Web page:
When students are asked to analyze closely at the level of word choice (or perhaps, data point) for this assignment, they must think about how to represent the information before them in a dramatic mode. The recursive work of moving between the original text and the interpretative creation of the script, while reflecting on and explaining each choice, fosters nuanced reading and critical thinking skills that are valuable in any discipline. As students work together, shifting fluidly from primary text to student script, to staged presentation, to written reflection, instructors might facilitate class discussions on analytical and interpretative processes as recursive, creative, and multi-layered.

With the freedom to work creatively and collaboratively, students adopt reading, thinking, composing habits easily, without the anxiety that an essay elicits. They almost intuitively consider word choice, tone, and evidence—all skills we value in composition—as they prepare their presentations. I do not need to teach that an evocative mood can be created through low lighting and an unsettling image projected on the classroom wall. They already know that. And they already know the effectiveness of an ominous soundtrack, or of a deliberate entry, or of a powerful line of dialogue. The creative ways that my students, working together, have brought to life their interpretations of “The Yellow Wallpaper” over the past few years have left me in awe time and time again. Indeed, through their innovative performances, my faith that students who struggle to compose traditional essays are by no means incapable of college level thinking and writing is continually reaffirmed. Even the least confident students can find their voices in the composition classroom; all they need is a different point of entry.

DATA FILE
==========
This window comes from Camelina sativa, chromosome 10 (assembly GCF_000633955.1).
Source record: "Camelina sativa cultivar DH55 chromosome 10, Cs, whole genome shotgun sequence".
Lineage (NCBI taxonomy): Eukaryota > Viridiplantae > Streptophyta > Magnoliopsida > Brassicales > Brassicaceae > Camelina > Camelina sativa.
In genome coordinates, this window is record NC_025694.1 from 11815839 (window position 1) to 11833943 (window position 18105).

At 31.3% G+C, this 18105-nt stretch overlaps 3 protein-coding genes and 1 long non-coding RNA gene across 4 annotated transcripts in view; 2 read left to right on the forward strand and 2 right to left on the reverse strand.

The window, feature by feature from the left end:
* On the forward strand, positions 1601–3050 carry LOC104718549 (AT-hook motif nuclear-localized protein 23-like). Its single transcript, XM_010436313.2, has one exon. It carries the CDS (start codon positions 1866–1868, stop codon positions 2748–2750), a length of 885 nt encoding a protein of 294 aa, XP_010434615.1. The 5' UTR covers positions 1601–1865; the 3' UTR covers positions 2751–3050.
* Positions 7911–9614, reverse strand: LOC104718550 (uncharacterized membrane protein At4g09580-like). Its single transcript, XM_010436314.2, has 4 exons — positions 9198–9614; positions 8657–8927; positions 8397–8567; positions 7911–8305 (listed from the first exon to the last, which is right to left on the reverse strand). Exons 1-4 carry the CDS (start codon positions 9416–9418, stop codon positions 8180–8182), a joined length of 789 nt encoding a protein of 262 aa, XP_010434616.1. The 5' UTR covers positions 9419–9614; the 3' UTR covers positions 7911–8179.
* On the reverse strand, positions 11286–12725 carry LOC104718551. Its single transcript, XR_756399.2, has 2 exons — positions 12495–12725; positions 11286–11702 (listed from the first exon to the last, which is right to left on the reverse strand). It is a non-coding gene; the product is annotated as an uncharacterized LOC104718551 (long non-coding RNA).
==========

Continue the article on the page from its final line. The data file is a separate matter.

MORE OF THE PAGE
Assignment: “The Yellow Wallpaper” Dramatic Presentation Assignment for English Comp 102 ALP

(To view a PDF facsimile of the original formatting of this assignment, scroll to the top, look to the right-hand Article Tools, and click the Supplementary Files link.)

You will work in groups for this dramatic presentation assignment, which means you must work together to 1) analyze “The Yellow Wallpaper,” 2) write a script, 3) write an accompanying essay, 4) plan the staging of the presentation, and 5) perform your dramatic reading.

1. First, as a group you must discuss and agree upon a particular interpretation or angle on the story that you would like to present. For instance, you may have an interesting take on the husband/wife relationship in the story, or on the narrator as a mother, or on the woman in the wallpaper as the narrator’s double. Your focus and angle of analysis is up to you, as a group, to decide. But you must decide that first, so that you may reread the story together for insights into your focus and begin planning how to present the story in such a way that your focus is highlighted.

2. Once you have found a focus, think back to our class work on the elements of the story (setting, characterization, plot & structure, narrator & point of view, conflict, climax, and theme). You will not be able to exactly duplicate each of these elements in your dramatic presentation, so consider how you want to handle each element. Which elements of the story would showcase your analysis? Which characters do you need? Which parts of the text? Are there pieces you need to add? Perhaps a narrator, or voice over reader. Or maybe you would like to present the story with dialogue: Who will speak? And what will they say? Imagine three or four scenes or moments that you will present, and work together to draft a script.